CMG: So in the word itself, being white is associated with being the boss?
LTM: Yeah, and superiority. Regardless if you are a black boss, you become a murungu, which is white person. So it’s that inferiority complex that’s embedded in us. And it like thrives below the radar. It’s even engaged in an argument with us. It’ll rage on for days. And there’s another statement, “MaBhoi.” Someone would say, “Ah, MaBhoi!” Like, “Ah, these blacks!” It’s like a generalized dis that would bring down a whole race.
That stuff would weigh heavily on me. You would find those energies, that chop you down from these angles. As much as you can blame it on a black and white dynamic, there was a black and black dynamic. That’s why my poetry is more like to focus on self. Just to feed the beauty that you are, the being that you are. That’s the only way you can play a pivotal role in society. ’Cause when you’re saying, “Yes, I’m a being in society, but I’m mad weak,” you’re not going to hold up the burden for everyone else. That’s what made me who I am today.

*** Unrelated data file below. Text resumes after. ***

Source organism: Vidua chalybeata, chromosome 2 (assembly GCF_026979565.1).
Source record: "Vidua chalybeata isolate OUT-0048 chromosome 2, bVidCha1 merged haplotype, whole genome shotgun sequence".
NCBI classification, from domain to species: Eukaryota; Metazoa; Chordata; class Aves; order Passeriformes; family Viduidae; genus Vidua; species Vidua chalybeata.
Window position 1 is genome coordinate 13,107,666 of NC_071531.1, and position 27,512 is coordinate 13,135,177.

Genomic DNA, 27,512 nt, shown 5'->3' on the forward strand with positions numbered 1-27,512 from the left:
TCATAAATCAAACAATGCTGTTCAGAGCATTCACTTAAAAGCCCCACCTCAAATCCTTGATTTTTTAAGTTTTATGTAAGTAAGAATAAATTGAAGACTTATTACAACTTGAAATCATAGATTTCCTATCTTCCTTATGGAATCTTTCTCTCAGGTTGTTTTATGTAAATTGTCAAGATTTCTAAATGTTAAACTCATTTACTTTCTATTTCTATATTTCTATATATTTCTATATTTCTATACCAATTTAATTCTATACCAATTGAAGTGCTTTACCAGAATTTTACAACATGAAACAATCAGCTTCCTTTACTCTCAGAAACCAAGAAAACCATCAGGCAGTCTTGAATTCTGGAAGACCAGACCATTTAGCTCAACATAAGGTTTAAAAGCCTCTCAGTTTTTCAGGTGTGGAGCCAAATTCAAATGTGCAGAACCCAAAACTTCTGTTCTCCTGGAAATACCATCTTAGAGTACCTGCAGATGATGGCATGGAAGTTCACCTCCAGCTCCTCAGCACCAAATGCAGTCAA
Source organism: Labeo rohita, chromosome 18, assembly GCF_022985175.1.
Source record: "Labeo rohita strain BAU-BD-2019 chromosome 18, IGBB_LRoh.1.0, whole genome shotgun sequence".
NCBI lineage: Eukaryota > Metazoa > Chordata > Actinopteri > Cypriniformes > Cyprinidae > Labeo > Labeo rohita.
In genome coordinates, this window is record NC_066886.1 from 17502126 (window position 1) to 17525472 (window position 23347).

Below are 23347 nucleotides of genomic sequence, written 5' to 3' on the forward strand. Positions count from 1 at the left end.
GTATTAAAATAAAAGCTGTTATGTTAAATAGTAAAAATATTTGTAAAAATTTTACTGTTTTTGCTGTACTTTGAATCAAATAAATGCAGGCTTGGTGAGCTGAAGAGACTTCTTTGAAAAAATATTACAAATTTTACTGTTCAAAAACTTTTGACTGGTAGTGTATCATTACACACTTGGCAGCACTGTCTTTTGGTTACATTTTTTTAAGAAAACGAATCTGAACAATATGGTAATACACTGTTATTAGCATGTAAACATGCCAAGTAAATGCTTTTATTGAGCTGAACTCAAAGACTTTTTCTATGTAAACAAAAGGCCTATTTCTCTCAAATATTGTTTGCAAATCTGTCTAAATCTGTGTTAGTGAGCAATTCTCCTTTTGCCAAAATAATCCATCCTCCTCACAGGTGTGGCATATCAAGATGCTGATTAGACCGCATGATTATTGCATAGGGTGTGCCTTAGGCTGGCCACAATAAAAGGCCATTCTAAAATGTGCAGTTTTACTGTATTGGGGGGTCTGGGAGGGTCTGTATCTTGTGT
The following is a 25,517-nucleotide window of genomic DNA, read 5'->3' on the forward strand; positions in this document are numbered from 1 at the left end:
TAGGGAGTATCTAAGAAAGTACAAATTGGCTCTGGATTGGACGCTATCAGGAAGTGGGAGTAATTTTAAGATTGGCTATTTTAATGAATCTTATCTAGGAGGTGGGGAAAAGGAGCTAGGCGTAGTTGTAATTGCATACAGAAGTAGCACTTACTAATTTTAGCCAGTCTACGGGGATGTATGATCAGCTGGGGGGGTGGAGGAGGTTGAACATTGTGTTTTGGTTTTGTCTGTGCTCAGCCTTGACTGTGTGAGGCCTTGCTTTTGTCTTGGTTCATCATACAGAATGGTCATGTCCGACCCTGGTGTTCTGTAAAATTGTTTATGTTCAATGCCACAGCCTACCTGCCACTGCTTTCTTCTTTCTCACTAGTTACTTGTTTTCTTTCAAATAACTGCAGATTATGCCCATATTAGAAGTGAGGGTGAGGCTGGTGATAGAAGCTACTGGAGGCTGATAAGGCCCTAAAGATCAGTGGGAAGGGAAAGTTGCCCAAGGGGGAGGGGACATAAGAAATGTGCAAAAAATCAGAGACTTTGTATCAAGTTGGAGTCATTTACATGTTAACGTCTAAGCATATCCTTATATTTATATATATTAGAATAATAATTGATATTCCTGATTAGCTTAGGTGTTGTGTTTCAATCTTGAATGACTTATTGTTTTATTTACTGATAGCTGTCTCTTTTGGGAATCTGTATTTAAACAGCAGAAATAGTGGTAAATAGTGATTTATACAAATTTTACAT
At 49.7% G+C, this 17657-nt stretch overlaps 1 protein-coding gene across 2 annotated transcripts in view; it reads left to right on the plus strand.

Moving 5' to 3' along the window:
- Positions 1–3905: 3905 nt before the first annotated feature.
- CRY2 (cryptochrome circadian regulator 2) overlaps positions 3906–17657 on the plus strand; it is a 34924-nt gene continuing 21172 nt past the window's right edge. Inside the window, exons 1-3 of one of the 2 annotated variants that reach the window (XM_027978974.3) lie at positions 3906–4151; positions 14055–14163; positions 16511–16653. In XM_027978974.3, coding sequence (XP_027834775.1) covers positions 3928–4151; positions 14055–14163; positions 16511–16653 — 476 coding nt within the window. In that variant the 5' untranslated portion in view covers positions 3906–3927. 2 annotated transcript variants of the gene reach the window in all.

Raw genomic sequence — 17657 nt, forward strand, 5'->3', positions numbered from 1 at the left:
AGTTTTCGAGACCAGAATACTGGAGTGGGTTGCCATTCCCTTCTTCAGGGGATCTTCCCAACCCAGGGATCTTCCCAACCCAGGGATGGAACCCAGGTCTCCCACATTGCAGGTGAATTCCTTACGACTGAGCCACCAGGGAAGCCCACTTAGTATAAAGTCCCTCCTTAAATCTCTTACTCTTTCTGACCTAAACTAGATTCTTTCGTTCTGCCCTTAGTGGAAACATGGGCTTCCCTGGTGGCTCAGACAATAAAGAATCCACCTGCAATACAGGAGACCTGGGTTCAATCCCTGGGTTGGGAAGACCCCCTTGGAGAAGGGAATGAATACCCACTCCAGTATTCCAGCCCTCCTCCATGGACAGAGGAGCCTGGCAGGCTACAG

CMG: Artists and activists have told me, and I’ve also gotten the impression from news reports, that everything has become politicized in Zimbabwe. How do you feel about that?
LTM: The newscasters have their agenda. Fair and fine. But I believe that once you take someone’s pain, and someone’s tears, and just break them down into mere statistics, and facts, it’s like robbing the story of its essence. The story that was gonna be said by that person’s mother or brother is not the same story you’re gonna get when you switch on the news, when you read the newspaper. Because that agenda has nothing to do with the people involved. It’s the bigger picture—This place is messed up! He’s messing it up! So many people have died! But it doesn’t have that humanity aspect to it. It’s like I’m not Outspoken; I’m not Leslie Tongai Makawa—I’m a Zimbabwean; I’m the guy coming from the place with the messed-up economy. These are all the labels that I have now with me. I’m broken down and categorized. It destroys you being a person, you being a being, and it makes you this whole question mark, which I don’t believe in. I’m like, What?